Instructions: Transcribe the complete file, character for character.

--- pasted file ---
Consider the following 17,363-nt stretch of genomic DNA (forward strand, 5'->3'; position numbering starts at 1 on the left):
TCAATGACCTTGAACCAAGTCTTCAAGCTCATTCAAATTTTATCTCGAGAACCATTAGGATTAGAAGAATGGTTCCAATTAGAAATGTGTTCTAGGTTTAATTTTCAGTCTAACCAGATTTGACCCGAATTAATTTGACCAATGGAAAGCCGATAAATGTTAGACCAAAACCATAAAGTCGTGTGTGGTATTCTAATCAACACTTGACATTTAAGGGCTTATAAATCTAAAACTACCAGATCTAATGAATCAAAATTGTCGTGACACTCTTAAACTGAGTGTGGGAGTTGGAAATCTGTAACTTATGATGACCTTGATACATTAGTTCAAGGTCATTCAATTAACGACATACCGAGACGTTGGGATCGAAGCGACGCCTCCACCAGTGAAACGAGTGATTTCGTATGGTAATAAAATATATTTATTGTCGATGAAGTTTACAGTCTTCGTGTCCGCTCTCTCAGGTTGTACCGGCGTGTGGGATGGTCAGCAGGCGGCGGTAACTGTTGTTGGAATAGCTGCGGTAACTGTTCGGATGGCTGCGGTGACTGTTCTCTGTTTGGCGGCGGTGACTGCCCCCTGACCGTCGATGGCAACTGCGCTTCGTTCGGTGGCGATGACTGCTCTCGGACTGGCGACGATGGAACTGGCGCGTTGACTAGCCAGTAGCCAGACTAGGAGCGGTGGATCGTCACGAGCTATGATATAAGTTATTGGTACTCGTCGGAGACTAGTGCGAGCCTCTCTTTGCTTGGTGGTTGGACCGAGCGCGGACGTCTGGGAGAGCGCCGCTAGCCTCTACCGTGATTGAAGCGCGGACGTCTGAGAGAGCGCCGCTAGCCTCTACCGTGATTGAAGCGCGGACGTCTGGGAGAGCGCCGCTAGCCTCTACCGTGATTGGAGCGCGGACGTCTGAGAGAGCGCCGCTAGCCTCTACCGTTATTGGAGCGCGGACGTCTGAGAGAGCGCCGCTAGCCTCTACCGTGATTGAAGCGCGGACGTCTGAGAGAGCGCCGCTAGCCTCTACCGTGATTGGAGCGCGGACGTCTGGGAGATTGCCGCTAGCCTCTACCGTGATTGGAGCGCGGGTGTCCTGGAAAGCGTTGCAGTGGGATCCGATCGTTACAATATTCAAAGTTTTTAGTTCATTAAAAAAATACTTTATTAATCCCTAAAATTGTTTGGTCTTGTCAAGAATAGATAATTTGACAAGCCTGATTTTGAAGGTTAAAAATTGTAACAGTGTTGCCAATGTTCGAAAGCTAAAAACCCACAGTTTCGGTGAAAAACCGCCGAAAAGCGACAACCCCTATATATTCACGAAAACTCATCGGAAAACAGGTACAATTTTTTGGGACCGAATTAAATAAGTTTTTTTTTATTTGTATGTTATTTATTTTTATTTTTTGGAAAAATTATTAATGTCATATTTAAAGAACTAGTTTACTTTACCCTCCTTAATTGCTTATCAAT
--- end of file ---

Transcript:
Consider the following 17,363-nt stretch of genomic DNA (forward strand, 5'->3'; position numbering starts at 1 on the left):
TCAATGACCTTGAACCAAGTCTTCAAGCTCATTCAAATTTTATCTCGAGAACCATTAGGATTAGAAGAATGGTTCCAATTAGAAATGTGTTCTAGGTTTAATTTTCAGTCTAACCAGATTTGACCCGAATTAATTTGACCAATGGAAAGCCGATAAATGTTAGACCAAAACCATAAAGTCGTGTGTGGTATTCTAATCAACACTTGACATTTAAGGGCTTATAAATCTAAAACTACCAGATCTAATGAATCAAAATTGTCGTGACACTCTTAAACTGAGTGTGGGAGTTGGAAATCTGTAACTTATGATGACCTTGATACATTAGTTCAAGGTCATTCAATTAACGACATACCGAGACGTTGGGATCGAAGCGACGCCTCCACCAGTGAAACGAGTGATTTCGTATGGTAATAAAATATATTTATTGTCGATGAAGTTTACAGTCTTCGTGTCCGCTCTCTCAGGTTGTACCGGCGTGTGGGATGGTCAGCAGGCGGCGGTAACTGTTGTTGGAATAGCTGCGGTAACTGTTCGGATGGCTGCGGTGACTGTTCTCTGTTTGGCGGCGGTGACTGCCCCCTGACCGTCGATGGCAACTGCGCTTCGTTCGGTGGCGATGACTGCTCTCGGACTGGCGACGATGGAACTGGCGCGTTGACTAGCCAGTAGCCAGACTAGGAGCGGTGGATCGTCACGAGCTATGATATAAGTTATTGGTACTCGTCGGAGACTAGTGCGAGCCTCTCTTTGCTTGGTGGTTGGACCGAGCGCGGACGTCTGGGAGAGCGCCGCTAGCCTCTACCGTGATTGAAGCGCGGACGTCTGAGAGAGCGCCGCTAGCCTCTACCGTGATTGAAGCGCGGACGTCTGGGAGAGCGCCGCTAGCCTCTACCGTGATTGGAGCGCGGACGTCTGAGAGAGCGCCGCTAGCCTCTACCGTTATTGGAGCGCGGACGTCTGAGAGAGCGCCGCTAGCCTCTACCGTGATTGAAGCGCGGACGTCTGAGAGAGCGCCGCTAGCCTCTACCGTGATTGGAGCGCGGACGTCTGGGAGATTGCCGCTAGCCTCTACCGTGATTGGAGCGCGGGTGTCCTGGAAAGCGTTGCAGTGGGATCCGATCGTTACAATATTCAAAGTTTTTAGTTCATTAAAAAAATACTTTATTAATCCCTAAAATTGTTTGGTCTTGTCAAGAATAGATAATTTGACAAGCCTGATTTTGAAGGTTAAAAATTGTAACAGTGTTGCCAATGTTCGAAAGCTAAAAACCCACAGTTTCGGTGAAAAACCGCCGAAAAGCGACAACCCCTATATATTCACGAAAACTCATCGGAAAACAGGTACAATTTTTTGGGACCGAATTAAATAAGTTTTTTTTTATTTGTATGTTATTTATTTTTATTTTTTGGAAAAATTATTAATGTCATATTTAAAGAACTAGTTTACTTTACCCTCCTTAATTGCTTATCAAT